The new C# 6.0 null-conditional operator is a handy vehicle for writing more concise and less convoluted code. Assuming one has an array of customers, then you could get null instead of a length if
customers is null using this (examples from MSDN):
int? length = customers?.Length;
Similarly you could get null instead of a customer with this:
Customer first = customers?;
And for a more elaborate expression, this yields null if
customers is null, the first customer is null, or the first customer's
Orders object is null:
int? count = customers??.Orders?.Count();
But then there is the interesting case of the non-existent customer that the null-conditional operator does not seem to address. We saw above that a null customer is covered, i.e. if an entry in the
customers array is null. But that is quite distinct from a non-existent customer, e.g. looking for customer
5 in a 3-element array or customer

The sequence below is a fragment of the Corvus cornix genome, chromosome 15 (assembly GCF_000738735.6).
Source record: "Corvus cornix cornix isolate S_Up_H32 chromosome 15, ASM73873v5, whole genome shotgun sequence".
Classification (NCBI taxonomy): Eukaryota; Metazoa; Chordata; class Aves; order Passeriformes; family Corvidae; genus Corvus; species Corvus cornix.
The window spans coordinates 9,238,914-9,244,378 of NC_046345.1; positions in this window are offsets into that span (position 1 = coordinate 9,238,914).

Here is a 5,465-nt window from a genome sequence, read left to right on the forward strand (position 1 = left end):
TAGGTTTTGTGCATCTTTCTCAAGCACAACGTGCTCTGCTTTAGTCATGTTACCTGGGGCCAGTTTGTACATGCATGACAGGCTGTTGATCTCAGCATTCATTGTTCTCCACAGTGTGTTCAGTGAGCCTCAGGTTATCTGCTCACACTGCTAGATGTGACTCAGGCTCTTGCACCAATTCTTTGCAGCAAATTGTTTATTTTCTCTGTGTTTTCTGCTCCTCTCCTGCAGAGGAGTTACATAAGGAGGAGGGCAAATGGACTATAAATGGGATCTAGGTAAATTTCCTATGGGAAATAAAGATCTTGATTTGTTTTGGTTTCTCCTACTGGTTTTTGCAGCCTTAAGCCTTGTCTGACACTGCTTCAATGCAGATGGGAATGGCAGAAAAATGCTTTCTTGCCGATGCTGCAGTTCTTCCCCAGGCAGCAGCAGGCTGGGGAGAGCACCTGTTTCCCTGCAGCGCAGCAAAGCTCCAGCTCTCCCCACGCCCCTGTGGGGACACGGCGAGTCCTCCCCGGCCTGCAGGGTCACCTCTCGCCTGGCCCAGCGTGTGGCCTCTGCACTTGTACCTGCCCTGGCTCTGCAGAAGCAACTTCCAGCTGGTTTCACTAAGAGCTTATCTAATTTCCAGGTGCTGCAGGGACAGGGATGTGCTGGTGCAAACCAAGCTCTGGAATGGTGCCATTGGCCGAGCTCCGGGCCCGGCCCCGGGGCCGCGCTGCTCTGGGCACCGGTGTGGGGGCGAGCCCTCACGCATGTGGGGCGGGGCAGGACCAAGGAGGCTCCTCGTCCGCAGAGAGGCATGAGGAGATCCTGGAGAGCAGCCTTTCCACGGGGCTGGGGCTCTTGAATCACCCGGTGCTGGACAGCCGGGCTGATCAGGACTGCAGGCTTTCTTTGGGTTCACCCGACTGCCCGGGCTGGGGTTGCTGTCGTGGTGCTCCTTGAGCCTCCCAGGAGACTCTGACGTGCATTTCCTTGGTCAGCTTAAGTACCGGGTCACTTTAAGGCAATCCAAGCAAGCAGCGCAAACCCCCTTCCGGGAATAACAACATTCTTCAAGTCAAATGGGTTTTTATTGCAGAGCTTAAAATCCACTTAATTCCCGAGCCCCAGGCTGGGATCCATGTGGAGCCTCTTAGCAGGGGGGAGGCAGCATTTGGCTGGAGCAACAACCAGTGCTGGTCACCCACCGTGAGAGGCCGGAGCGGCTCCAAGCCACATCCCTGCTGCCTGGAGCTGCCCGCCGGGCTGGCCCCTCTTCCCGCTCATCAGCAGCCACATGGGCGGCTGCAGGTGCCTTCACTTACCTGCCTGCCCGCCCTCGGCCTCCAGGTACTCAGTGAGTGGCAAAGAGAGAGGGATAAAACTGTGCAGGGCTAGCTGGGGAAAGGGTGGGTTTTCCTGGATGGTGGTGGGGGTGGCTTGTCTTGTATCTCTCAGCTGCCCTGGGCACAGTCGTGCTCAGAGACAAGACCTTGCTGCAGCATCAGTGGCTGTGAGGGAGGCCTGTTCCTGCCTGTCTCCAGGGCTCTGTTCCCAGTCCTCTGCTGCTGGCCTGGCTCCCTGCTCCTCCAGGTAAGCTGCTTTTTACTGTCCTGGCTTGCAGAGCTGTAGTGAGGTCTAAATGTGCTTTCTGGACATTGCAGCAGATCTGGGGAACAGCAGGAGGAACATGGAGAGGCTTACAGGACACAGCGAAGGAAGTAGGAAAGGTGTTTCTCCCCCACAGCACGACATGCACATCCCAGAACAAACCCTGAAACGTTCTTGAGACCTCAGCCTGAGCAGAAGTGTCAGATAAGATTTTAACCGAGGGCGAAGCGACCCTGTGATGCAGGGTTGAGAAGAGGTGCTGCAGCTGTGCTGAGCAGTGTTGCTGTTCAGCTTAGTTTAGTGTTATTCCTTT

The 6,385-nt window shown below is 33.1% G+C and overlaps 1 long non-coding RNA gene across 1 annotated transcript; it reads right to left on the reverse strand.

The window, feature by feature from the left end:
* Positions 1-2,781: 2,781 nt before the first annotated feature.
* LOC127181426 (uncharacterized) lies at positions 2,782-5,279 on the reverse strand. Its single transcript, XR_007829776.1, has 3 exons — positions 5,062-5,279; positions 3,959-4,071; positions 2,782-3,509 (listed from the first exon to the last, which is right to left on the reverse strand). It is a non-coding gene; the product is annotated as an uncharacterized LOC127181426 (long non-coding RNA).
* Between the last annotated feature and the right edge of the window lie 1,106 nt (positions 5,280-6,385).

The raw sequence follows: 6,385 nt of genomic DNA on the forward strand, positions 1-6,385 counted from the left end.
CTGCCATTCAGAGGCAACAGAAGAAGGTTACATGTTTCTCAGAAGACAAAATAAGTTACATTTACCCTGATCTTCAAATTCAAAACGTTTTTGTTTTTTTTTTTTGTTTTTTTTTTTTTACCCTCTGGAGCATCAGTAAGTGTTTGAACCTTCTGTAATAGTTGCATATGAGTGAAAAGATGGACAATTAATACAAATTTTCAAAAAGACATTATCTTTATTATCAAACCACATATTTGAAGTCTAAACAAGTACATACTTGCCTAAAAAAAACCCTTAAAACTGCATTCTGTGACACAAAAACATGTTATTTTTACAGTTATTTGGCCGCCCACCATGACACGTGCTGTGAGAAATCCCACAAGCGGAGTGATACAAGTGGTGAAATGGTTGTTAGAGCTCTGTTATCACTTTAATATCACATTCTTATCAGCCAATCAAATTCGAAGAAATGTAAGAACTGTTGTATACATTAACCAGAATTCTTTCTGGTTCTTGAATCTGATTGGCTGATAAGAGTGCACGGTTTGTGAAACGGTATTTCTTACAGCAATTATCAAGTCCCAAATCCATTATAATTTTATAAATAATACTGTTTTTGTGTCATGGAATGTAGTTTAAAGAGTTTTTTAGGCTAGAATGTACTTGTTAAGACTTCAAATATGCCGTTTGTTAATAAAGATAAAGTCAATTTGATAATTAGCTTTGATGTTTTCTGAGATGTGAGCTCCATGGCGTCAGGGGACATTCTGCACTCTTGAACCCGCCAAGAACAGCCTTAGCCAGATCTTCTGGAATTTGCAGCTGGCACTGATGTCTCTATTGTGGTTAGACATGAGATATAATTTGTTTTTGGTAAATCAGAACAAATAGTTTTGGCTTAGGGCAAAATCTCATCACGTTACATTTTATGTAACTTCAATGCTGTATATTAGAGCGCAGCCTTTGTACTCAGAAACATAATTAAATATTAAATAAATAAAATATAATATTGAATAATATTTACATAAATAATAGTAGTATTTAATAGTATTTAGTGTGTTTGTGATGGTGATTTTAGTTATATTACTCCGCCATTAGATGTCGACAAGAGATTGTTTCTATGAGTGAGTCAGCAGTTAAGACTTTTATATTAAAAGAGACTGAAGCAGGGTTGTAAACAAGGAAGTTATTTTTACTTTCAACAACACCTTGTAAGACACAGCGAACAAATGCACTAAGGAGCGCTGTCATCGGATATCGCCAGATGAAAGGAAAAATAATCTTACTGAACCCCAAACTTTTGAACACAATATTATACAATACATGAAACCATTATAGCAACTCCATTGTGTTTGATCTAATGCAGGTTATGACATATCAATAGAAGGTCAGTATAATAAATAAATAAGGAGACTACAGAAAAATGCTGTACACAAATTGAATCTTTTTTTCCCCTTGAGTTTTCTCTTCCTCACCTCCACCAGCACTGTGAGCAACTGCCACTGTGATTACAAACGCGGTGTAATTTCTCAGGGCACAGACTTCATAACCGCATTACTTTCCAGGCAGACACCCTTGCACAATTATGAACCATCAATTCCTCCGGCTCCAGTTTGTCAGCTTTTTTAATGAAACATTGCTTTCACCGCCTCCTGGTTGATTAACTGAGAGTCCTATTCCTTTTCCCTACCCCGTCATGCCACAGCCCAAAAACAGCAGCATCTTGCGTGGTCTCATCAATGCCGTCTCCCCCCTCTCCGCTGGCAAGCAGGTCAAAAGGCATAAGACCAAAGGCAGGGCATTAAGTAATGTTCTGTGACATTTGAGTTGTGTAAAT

n in a 0-element list. (Note that the same discussion applies to Dictionary lookup as well.)
It seems to me that the null-conditional operator is focused exclusively on negating the effects of a NullReferenceException; IndexOutOfRangeException or KeyNotFoundException are alone, exposed, cowering in the corner, and needing to fend for themselves! I submit, that in the spirit of the null-conditional operator, it should be able to handle those cases as well... which leads to my question.
Did I miss it? Does the null-conditional provide any elegant way to truly cover this expression...
...when there is no zeroth element?